B2B Exemptions Generally
Unclaimed property laws do not apply to all holders and property types in a uniform way, despite the Uniform Law Commission’s sustained efforts to promulgate a uniform unclaimed property act (past efforts include the 1954, 1966, 1981 and 1995 Uniform Unclaimed Property Acts; and currently, as described in a recent advisory, the ULC is in the process of revising the Uniform Act). One striking example of an issue with respect to which the states have failed to embrace a uniform approach is the recognition of an exemption for property owed by one business to another—i.e., a business-to-business (B2B) exemption. While a number of states have enacted or recognize some form of B2B exemption, a majority of states have not. Moreover, the B2B exemptions that do exist vary significantly in scope and often lead to different results depending on the state in question; and in our experience, many holders have a limited understanding of such exemptions.
Although New York has not enacted a statutory B2B exemption and does not otherwise recognize the existence of such an exemption, historically, the New York Office of Unclaimed Funds (NYOUF) has applied a B2B “deferral” policy, which provides that certain amounts owed by a holder to another business association are not required to be reported as unclaimed property so long as the holder has a current relationship with the other business. Thus, effectively, New York has administratively agreed to “defer” the reporting of property derived from certain commercial transactions and relationships to a point in time where the holder is no longer engaged in a current relationship with the other business owner, rather than exempt such property from reporting altogether.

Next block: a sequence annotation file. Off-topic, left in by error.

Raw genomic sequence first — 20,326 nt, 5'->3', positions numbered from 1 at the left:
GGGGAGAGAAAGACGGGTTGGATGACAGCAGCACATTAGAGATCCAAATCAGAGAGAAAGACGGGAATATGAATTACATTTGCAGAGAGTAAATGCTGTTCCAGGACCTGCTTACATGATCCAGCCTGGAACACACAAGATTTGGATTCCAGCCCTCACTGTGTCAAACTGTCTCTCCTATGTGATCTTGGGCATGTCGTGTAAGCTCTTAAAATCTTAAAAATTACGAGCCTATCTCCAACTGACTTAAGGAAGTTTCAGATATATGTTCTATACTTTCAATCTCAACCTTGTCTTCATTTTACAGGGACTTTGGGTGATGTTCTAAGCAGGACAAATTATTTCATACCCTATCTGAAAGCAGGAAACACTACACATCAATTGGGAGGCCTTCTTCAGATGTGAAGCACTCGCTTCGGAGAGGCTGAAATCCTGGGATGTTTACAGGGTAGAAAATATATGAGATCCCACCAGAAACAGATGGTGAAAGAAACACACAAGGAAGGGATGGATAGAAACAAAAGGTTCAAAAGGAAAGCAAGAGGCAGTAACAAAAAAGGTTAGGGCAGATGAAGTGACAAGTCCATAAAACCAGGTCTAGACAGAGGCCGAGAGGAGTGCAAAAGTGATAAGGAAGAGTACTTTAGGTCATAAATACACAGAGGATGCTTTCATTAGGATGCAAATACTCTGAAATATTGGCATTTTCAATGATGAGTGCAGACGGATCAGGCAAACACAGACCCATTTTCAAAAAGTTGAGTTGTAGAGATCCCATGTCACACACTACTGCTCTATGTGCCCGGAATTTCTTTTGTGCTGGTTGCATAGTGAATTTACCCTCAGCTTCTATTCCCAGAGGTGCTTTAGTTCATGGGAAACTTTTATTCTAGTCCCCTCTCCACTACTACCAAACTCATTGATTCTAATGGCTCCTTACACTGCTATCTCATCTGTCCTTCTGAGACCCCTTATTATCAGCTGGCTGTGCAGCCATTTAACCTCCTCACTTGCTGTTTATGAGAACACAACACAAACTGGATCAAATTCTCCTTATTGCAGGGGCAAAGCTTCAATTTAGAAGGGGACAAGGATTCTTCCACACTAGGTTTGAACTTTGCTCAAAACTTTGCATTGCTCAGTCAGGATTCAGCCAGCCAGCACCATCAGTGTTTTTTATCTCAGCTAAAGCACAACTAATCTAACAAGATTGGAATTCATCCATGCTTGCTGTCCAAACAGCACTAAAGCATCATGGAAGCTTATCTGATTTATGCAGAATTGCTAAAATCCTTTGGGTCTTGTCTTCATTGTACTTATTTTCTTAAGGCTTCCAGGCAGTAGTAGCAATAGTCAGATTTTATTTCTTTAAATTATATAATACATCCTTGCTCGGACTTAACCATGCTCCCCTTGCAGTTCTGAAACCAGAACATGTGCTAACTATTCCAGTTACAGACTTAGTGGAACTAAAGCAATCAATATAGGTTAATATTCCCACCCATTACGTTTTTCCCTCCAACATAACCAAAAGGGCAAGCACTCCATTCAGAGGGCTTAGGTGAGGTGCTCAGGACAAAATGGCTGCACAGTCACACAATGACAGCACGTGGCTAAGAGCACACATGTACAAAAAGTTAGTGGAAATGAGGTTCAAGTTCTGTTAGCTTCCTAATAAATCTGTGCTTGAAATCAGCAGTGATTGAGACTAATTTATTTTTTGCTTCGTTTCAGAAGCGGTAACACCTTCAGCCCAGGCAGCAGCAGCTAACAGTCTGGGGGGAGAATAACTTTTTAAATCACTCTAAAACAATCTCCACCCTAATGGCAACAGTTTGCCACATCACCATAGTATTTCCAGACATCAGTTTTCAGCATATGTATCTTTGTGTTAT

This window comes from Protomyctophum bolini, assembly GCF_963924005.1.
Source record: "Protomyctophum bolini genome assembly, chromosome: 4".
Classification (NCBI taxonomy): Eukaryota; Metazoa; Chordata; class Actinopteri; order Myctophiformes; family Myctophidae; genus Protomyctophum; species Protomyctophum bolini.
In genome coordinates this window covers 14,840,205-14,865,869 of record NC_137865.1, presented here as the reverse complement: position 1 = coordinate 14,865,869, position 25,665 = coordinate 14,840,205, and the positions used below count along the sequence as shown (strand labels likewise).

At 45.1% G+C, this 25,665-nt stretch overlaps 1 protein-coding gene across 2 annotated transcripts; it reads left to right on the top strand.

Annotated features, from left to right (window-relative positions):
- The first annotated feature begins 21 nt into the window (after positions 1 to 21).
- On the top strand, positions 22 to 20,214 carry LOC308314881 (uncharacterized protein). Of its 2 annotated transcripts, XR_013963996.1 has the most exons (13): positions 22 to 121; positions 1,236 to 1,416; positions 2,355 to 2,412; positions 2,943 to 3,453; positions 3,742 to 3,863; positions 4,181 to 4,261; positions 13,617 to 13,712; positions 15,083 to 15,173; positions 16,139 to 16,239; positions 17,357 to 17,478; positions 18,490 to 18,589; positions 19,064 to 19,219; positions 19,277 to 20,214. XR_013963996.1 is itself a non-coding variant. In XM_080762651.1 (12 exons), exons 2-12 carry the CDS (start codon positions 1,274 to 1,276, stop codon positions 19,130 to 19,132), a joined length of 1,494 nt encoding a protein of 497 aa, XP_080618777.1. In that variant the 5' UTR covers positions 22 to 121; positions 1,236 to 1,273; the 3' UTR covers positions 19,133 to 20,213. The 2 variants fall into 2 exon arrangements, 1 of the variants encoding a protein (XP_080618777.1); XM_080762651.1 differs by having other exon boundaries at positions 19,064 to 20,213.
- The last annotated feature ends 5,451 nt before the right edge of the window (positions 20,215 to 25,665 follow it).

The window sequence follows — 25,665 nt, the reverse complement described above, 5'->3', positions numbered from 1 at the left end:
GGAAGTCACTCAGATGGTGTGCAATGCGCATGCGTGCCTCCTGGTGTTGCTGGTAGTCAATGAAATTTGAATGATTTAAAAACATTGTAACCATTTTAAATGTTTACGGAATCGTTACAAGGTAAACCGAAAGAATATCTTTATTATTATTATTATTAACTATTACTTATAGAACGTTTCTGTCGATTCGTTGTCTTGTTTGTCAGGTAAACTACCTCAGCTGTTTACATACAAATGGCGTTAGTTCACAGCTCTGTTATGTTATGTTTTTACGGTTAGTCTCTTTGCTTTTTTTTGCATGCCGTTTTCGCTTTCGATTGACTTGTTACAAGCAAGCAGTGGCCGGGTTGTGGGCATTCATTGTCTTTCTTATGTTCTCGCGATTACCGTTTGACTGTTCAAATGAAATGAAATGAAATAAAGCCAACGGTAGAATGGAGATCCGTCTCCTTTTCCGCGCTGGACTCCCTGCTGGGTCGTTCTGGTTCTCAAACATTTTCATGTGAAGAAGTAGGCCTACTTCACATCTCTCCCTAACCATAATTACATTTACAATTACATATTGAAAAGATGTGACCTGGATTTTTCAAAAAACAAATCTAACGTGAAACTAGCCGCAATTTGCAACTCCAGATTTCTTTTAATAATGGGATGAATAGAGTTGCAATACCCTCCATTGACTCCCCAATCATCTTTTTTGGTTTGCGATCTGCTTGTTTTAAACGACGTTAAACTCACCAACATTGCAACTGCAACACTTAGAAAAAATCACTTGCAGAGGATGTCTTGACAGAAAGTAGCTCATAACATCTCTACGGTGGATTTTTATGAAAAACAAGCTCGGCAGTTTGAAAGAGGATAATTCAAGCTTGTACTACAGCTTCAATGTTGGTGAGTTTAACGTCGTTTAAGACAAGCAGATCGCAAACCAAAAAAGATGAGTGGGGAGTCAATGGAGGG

However, it has recently come to our attention that the NYOUF has reversed its administrative B2B deferral policy. This advisory presents our understanding of the state’s new policy for B2B transactions and its potential impact on holders that engage in business with New York-resident businesses.
New York State’s Historical B2B “Deferral” Policy